stringarray

How to create a sort of stringarray ?
I would like to store the available wfd.cFileName in an array.
Later I could address them by their numbers.
This is actually part of a windows program.


#include <windows.h>
#include <iostream>
using namespace std;

int main() {

WIN32_FIND_DATA wfd;
char langarray_filename[200]; // ???;
int langarray_fileposition[200];
int counter=1;
HANDLE File_hnd;
char buffer[50];

//###################
File_hnd=FindFirstFile("languages_menu\\*",&wfd);
// If you compile it, change the path
FindNextFile(File_hnd,&wfd); // .directory
FindNextFile(File_hnd,&wfd); // .. directory - not needed

wsprintf(buffer,"%u %s",counter,wfd.cFileName);
MessageBox(0,buffer,"pos name",MB_OK);

//strcpy(langarray_filename[counter],wfd.cFileName); ???
// This causes:
// [Error] invalid conversion from 'char' to 'char*' [-fpermissive]

langarray_fileposition[counter]=counter;

while (FindNextFile(File_hnd,&wfd))
{
counter++;
wsprintf(buffer,"%u %s",counter,wfd.cFileName);
MessageBox(0,buffer,"pos name",MB_OK);

//strcpy(langarray_filename[counter],wfd.cFileName); ???
// This causes:
// [Error] invalid conversion from 'char' to 'char*' [-fpermissive]

langarray_fileposition[counter]=counter;
}

FindClose(File_hnd);
//###################################

for( int a = 1; a <= counter; a = a + 1) {

wsprintf(buffer,"%u",langarray_fileposition[a]);
MessageBox(0,buffer,"pos",MB_OK);
}


return 1;
}
strcpy(langarray_filename[counter],wfd.cFileName); ???

filename is ONE string. It is an ARRAY of characters. This is C code, or very old C++... use <string> here? Also, for array, use <vector> ?
strcpy(langarray_filename,wfd.cFileName); //this copies wfd to filename, ONE string copied into ONE string. There is no array of strings here.


something like
vector<string> names;
string s;
...
s = wfd.cFileName;
names.push_back(s);
...
names[0] //first one you got, up to names.size() as an array...

you can make names up in your windows object class for this {dialog? or other entity?} to make it available to everything in scope.

I cannot stress enough that you must not use C-style strings if you do not understand them. If you want to use them anyway, stop here, put the windows program aside, and make a little console program with no complexity and use that to learn c-strings until you are confident in what you are doing, THEN come back. You will have nothing but trouble if you try to do this cold without understanding what these things are and how they work. However c++ strings are the way to go, if you don't have a pressing need for C. They hide all the pointer and zero termination details, and things like x=y are easier than strcpy...
Last edited on
jonnin,
thank you.
I didn't mention that I have a very limited idea of c in general.
This is from an old project, that I wrote in assembler, which works fine.
Just for "fun" I am tring to "translate" it into C.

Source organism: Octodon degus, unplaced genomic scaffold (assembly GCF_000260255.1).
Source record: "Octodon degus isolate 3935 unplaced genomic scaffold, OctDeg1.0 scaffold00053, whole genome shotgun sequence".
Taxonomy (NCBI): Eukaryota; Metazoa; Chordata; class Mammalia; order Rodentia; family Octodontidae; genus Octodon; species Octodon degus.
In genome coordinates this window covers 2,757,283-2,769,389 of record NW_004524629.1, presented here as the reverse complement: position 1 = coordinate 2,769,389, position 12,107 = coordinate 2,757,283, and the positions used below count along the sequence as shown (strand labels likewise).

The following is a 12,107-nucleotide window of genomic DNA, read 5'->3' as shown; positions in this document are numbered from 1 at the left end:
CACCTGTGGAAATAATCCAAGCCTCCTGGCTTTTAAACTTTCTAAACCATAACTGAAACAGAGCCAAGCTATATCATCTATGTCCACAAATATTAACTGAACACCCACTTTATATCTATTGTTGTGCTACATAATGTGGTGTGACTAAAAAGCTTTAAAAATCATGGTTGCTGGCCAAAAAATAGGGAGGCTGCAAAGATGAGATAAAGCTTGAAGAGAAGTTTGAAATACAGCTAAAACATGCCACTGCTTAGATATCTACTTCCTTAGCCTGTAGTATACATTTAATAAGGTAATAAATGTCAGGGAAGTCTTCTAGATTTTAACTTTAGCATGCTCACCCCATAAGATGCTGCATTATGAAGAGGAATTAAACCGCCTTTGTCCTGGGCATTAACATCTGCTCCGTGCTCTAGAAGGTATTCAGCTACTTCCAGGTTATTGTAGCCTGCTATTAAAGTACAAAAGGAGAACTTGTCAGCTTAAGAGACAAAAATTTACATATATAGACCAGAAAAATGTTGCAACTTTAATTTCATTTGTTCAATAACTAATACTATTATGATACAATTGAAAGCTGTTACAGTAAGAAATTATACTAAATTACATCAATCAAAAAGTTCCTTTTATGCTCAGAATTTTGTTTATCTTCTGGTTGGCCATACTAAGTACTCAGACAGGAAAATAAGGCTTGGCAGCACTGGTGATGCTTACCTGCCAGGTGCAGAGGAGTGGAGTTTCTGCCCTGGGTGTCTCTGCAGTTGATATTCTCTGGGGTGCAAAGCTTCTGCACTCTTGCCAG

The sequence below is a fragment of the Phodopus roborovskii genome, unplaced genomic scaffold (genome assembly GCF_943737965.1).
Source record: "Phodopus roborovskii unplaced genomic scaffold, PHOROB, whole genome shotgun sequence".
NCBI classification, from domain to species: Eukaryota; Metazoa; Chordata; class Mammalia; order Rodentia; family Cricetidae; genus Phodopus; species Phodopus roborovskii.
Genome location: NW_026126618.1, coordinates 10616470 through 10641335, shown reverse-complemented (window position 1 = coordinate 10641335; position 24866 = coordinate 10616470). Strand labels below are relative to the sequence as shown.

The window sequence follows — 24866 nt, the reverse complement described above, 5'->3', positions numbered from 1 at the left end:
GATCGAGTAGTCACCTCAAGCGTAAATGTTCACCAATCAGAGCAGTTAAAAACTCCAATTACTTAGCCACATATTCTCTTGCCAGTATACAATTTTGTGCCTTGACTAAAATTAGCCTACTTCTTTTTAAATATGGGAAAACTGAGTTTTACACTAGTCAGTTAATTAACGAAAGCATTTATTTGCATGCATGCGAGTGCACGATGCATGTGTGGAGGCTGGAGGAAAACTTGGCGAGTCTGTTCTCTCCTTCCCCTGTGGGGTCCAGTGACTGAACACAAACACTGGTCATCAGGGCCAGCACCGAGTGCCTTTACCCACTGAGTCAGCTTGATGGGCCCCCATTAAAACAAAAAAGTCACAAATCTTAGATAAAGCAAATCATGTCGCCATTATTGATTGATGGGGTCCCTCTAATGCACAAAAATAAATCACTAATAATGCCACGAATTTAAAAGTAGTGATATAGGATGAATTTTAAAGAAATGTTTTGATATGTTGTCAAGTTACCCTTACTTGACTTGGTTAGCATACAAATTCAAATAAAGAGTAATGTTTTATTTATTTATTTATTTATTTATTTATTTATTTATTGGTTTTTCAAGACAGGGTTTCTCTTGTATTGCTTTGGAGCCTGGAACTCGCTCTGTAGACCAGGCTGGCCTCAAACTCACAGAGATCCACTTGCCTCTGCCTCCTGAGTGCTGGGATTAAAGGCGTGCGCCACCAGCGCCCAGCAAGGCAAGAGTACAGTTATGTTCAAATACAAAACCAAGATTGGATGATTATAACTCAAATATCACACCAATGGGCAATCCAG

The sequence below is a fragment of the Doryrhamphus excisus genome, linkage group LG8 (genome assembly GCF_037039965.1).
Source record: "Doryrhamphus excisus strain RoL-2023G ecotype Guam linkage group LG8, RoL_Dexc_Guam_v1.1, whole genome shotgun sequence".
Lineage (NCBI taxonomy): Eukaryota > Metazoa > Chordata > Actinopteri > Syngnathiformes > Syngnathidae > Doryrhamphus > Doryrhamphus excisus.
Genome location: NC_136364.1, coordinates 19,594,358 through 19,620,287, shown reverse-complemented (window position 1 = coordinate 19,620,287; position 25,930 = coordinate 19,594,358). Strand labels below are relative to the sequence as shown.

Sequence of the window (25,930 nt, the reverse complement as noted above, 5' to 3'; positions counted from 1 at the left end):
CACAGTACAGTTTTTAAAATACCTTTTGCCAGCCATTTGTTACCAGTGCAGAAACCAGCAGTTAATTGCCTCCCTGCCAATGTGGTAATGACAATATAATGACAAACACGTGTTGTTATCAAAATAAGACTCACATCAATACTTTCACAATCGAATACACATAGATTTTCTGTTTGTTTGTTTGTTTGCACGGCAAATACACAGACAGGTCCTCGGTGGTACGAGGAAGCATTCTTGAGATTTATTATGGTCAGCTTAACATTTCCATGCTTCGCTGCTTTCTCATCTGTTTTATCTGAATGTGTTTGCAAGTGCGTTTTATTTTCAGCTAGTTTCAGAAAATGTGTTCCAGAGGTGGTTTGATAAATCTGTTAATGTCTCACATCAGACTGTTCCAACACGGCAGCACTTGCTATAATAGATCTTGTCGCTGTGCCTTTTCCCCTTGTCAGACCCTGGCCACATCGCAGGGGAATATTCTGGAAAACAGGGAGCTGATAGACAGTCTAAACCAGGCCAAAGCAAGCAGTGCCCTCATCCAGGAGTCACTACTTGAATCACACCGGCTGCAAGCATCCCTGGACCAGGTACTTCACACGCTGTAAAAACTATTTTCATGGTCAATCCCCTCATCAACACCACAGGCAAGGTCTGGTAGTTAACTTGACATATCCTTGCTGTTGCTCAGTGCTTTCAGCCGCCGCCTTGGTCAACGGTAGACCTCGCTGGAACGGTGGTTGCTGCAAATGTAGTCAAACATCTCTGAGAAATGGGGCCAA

I actually don't want to learn C.

btw. Console program. My example is a console program and compiles fine with dev-cpp.

Is there a possibility to upload zipfiles ? I could upload the whole project, to show taht it works the way I wrote itl.
I can't even make windows programs right now. I have no need, so I have not installed visual studio.

I didn't mention that I have a very limited idea of c in general. No offense, but I noticed.

if you want to do it in C, you need a 2-d array of char. The first dimension is a C-string, an array of char, and the second dimension is an array of that, making it conceptually a 1-d array of c-strings but mechanically a 2-d array of char.
eg
char foop[10][100]; //10 c-strings that can each hold 100 letters (99+ 0 end of string marker).
then you can say strcpy(foop[index], thingy);
and so on.

What I was trying to say is, you need to practice c-strings in a little side-example program. Tying to work them into a gui program without a full understanding is much harder. Then apply what you learn back in the real program. Even if this is a console program, it has a lot of windows junk in it. I was trying to say use a small hello world type example to practice with, no fancy junk in the way.

If you can code assembly, c-strings are similar to assembly: a block of bytes that ends in a zero byte value marker, and you call the functions on them as needed. You only need a small # of the functions:
strlen (length)
strcpy( copy a string)
strcat (append / glue 2 strings together)
strstr(find substring in string, need to understand pointers well to use)
strtok (break a string into parts, eg by spaces)
there isnt much you can't do with those.
Last edited on
" No offense, but I noticed"
Liked that.
Might not believe, but I am a fairly good assembler programmer since 1987.
Last question. If you want to compile a c source, what do you use ?
Like I said, I installed dev-cpp because it behaves quite peacefully and fast.

visual studio seems to be very slow..
all c++ compilers can compile C as far as I know.
a .C extension tells them its a C program.

Visual studio is powerful and slow. Its a tradeoff. I use notepad ++ and g++ these days, but I am not doing anything major in c++ ... my employer does not care for it so we only use it sparingly, mostly as a plugin /workaround to one of our tools or throw-away file fixer type code.

I believe you ... I did a fair bit of assembly in the early 90s, but its fallen off my radar as the need for it has decreased.
Last edited on
jonnin,
thanks again.
Have good one.
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